VESTAVIA HILLS, Ala. (WIAT) — A health pandemic was not enough to keep a small neighborhood in Vestavia Hills away from Carl Cooper.
On Wednesday, Cooper, a Clanton native and retired Marine Corps veteran, celebrated his 100th birthday. Cooper, who still mows his own lawn, spent most of the day with his nephew, J. Danny Cooper, and taking phone calls from people wishing him a happy birthday.
However, some in the neighborhood kept their distance due to the COVID-19 pandemic, standing near the foot of the driveway as they sang “Happy birthday” to Cooper, who sat in his golf cart.
“He’s kind of an institution in this area,” J. Danny Cooper said.
Even the Birmingham VA Medical Center, which Cooper has been going since 1980, wished him a happy birthday, albeit remotely.
“Our leadership team was honored to recognize Col. Cooper today for his many years of military service and to celebrate his 100th birthday with him via FaceTime,” BVAMC Director Stacy Vasquez said in a written statement.
On his birthday, Carl Cooper told CBS 42 by phone that he was doing fine and felt honored to celebrate such a milestone in his life.
“We live in such a great nation,” Cooper said. “We have some problems. We have a few of them now, but we’ll survive that too. The Lord will take care of us. I’m just so happy that I can be here and participate and be with the family.”
Cooper was a pre-med student at Howard College, now called Samford University, when WWII broke out. Seeing how many of his friends were enlisting to fight for their country, Cooper joined the Marines in 1942. After training in Quantico and California, Cooper eventually made his way to the Battle of Okinawa on April 1, 1945. At the time, Cooper was part of the 9th Amphibian Tractor Battalion that delivered troops on shore, as well as Mount Yae-Take and Sugar Loaf .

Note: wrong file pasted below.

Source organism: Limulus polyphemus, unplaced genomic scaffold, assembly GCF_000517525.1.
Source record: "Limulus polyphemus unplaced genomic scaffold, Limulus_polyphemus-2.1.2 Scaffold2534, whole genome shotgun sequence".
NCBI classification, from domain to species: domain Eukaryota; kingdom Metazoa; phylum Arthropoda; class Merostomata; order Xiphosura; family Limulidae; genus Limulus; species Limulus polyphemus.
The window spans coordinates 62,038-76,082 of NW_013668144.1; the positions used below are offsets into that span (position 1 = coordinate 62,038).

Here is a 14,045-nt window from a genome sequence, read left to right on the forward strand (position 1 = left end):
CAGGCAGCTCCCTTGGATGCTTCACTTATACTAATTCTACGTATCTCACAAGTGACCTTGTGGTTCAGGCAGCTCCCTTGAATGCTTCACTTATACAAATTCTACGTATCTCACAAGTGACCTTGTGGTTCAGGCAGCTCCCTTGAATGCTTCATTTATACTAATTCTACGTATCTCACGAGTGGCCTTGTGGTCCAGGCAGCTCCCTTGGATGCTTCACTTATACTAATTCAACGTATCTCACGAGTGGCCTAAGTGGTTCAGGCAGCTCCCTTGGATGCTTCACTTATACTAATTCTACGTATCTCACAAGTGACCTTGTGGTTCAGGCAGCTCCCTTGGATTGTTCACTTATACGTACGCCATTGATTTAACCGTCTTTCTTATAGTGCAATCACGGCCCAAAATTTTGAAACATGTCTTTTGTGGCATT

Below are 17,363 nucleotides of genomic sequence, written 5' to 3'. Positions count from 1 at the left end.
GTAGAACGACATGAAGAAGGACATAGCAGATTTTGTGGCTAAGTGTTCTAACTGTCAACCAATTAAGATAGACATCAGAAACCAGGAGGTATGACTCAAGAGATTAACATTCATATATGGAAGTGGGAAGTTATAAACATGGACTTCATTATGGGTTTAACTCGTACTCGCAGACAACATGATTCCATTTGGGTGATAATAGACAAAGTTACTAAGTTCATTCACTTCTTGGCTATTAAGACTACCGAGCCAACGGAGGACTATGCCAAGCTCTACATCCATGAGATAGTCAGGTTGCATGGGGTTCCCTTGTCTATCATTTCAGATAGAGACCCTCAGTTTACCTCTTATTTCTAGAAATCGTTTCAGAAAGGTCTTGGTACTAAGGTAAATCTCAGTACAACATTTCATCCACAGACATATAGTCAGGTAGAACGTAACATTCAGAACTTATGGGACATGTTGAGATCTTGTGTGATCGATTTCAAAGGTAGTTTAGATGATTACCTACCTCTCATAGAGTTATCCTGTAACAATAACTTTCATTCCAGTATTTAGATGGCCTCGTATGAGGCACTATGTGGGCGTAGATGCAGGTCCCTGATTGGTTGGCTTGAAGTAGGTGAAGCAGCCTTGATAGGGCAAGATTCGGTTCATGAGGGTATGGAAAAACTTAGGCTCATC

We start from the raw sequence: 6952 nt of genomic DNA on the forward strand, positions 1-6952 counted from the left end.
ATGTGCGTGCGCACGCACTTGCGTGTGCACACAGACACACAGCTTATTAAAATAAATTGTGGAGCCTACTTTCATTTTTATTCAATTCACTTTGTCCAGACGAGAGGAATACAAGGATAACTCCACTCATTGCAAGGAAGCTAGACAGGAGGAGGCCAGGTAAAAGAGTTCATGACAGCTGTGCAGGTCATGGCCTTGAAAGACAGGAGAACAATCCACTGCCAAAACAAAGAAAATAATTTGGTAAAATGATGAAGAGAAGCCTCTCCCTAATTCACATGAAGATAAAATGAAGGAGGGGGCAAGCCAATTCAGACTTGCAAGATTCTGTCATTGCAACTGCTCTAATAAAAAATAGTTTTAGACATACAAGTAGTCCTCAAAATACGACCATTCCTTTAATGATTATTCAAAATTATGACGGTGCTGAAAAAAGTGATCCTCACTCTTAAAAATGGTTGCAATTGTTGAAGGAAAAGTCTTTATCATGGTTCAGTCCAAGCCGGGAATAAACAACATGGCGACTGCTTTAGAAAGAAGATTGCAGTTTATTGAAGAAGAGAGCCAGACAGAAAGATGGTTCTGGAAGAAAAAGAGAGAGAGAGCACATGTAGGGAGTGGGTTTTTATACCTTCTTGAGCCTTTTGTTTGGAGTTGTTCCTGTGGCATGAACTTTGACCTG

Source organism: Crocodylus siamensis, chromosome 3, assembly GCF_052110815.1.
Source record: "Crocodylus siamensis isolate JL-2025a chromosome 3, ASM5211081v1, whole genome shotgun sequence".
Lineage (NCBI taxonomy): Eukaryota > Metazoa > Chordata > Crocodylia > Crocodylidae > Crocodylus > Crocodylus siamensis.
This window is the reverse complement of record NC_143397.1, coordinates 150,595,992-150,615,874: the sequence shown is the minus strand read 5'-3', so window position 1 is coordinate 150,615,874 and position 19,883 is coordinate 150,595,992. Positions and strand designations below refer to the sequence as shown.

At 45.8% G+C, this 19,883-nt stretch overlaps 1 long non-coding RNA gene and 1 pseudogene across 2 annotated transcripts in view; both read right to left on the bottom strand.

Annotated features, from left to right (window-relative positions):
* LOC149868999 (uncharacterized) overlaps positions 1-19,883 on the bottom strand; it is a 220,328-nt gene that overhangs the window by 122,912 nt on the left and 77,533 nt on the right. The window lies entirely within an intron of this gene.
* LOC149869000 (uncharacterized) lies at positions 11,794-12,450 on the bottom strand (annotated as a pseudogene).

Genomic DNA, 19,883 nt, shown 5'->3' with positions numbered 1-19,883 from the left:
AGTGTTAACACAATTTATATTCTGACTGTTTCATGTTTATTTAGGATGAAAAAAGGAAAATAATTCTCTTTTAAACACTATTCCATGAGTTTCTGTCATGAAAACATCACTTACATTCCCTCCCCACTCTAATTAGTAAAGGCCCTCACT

In fact, Cooper and the rest of the battalion were the ones who picked up dead soldiers off the beaches.
“I hauled out loads of dead Americans,” he said. “You had to do what you had to do. I’m just glad I could serve my country.”
Cooper, who also served in the Korean and Vietnam wars, received two dozens medals during his military career, including a Presidential Unit Citation with One Star, Marine Corps Medal with Four Stars, the United Nations Medal and the coveted Legion of Merit Medal.
Returning back to Alabama after the way, Cooper became active in his community, becoming the first principal at Mountain Brook Junior High from 1959 to 1968. In 1980, Cooper retired from military reserve service.
When asked what he thought the key to long life was, Cooper did not have a simple answer. Instead, he just explained what his daily routine was.
“I do not smoke and I do not drink,” he said. “I’m not perfect by any matter or means, but I try to live the right life. I try to be very careful with what I eat and drink and I’m a great lover of vegetables.”
J. Danny Cooper said his uncle is such a fan of vegetables that he often compares his refrigerator to a produce stand.
“He eats everything you are supposed to eat and has been doing it his whole life,” J. Danny Cooper said.
At 100, Cooper has no plans of slowing down, living by himself in Vestavia and even mowing his own lawn every week.
“Every day is a challenge, but when you try to do the right think and live right, the Lord takes care of you.”
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